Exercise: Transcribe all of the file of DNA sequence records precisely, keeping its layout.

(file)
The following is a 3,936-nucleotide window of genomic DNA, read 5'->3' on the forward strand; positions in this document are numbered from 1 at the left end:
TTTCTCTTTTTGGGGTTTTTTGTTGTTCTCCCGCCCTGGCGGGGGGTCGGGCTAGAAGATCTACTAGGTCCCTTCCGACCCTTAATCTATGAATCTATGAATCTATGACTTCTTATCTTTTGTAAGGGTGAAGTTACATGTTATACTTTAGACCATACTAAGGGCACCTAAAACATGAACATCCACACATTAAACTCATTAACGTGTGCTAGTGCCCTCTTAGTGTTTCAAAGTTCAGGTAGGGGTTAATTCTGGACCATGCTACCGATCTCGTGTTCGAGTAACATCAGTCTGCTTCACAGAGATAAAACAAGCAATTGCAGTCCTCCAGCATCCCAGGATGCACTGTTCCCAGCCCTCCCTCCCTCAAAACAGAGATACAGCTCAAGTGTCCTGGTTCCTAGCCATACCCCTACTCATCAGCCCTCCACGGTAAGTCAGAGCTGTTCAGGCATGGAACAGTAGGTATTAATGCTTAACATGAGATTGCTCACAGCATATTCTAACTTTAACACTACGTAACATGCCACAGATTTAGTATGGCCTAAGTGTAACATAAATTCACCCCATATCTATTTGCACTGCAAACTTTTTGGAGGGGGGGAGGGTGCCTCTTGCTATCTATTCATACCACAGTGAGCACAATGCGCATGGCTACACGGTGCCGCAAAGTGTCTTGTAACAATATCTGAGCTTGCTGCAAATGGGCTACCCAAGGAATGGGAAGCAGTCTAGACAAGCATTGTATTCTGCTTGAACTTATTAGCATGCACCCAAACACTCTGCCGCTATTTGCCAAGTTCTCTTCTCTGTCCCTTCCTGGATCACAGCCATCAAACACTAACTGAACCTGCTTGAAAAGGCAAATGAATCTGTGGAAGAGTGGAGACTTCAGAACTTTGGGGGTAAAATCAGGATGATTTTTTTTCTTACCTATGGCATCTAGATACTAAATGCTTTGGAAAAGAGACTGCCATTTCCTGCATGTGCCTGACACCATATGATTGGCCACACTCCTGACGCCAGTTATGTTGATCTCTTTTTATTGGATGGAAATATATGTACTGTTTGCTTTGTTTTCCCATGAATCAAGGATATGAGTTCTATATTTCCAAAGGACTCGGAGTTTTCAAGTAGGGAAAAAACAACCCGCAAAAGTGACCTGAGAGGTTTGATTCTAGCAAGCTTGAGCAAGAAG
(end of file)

The following is a 3,936-nucleotide window of genomic DNA, read 5'->3' on the forward strand; positions in this document are numbered from 1 at the left end:
TTTCTCTTTTTGGGGTTTTTTGTTGTTCTCCCGCCCTGGCGGGGGGTCGGGCTAGAAGATCTACTAGGTCCCTTCCGACCCTTAATCTATGAATCTATGAATCTATGACTTCTTATCTTTTGTAAGGGTGAAGTTACATGTTATACTTTAGACCATACTAAGGGCACCTAAAACATGAACATCCACACATTAAACTCATTAACGTGTGCTAGTGCCCTCTTAGTGTTTCAAAGTTCAGGTAGGGGTTAATTCTGGACCATGCTACCGATCTCGTGTTCGAGTAACATCAGTCTGCTTCACAGAGATAAAACAAGCAATTGCAGTCCTCCAGCATCCCAGGATGCACTGTTCCCAGCCCTCCCTCCCTCAAAACAGAGATACAGCTCAAGTGTCCTGGTTCCTAGCCATACCCCTACTCATCAGCCCTCCACGGTAAGTCAGAGCTGTTCAGGCATGGAACAGTAGGTATTAATGCTTAACATGAGATTGCTCACAGCATATTCTAACTTTAACACTACGTAACATGCCACAGATTTAGTATGGCCTAAGTGTAACATAAATTCACCCCATATCTATTTGCACTGCAAACTTTTTGGAGGGGGGGAGGGTGCCTCTTGCTATCTATTCATACCACAGTGAGCACAATGCGCATGGCTACACGGTGCCGCAAAGTGTCTTGTAACAATATCTGAGCTTGCTGCAAATGGGCTACCCAAGGAATGGGAAGCAGTCTAGACAAGCATTGTATTCTGCTTGAACTTATTAGCATGCACCCAAACACTCTGCCGCTATTTGCCAAGTTCTCTTCTCTGTCCCTTCCTGGATCACAGCCATCAAACACTAACTGAACCTGCTTGAAAAGGCAAATGAATCTGTGGAAGAGTGGAGACTTCAGAACTTTGGGGGTAAAATCAGGATGATTTTTTTTCTTACCTATGGCATCTAGATACTAAATGCTTTGGAAAAGAGACTGCCATTTCCTGCATGTGCCTGACACCATATGATTGGCCACACTCCTGACGCCAGTTATGTTGATCTCTTTTTATTGGATGGAAATATATGTACTGTTTGCTTTGTTTTCCCATGAATCAAGGATATGAGTTCTATATTTCCAAAGGACTCGGAGTTTTCAAGTAGGGAAAAAACAACCCGCAAAAGTGACCTGAGAGGTTTGATTCTAGCAAGCTTGAGCAAGAAG